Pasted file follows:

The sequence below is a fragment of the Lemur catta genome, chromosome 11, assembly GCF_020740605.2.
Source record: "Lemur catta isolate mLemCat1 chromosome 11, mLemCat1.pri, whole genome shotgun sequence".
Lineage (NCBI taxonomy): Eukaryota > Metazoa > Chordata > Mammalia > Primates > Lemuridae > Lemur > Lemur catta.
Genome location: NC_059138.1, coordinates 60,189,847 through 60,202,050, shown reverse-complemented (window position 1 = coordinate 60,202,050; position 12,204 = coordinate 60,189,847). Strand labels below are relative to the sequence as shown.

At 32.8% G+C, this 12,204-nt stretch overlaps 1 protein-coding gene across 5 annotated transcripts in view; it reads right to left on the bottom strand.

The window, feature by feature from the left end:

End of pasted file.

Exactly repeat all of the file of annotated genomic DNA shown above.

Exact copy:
The sequence below is a fragment of the Lemur catta genome, chromosome 11, assembly GCF_020740605.2.
Source record: "Lemur catta isolate mLemCat1 chromosome 11, mLemCat1.pri, whole genome shotgun sequence".
Lineage (NCBI taxonomy): Eukaryota > Metazoa > Chordata > Mammalia > Primates > Lemuridae > Lemur > Lemur catta.
Genome location: NC_059138.1, coordinates 60,189,847 through 60,202,050, shown reverse-complemented (window position 1 = coordinate 60,202,050; position 12,204 = coordinate 60,189,847). Strand labels below are relative to the sequence as shown.

At 32.8% G+C, this 12,204-nt stretch overlaps 1 protein-coding gene across 5 annotated transcripts in view; it reads right to left on the bottom strand.

The window, feature by feature from the left end: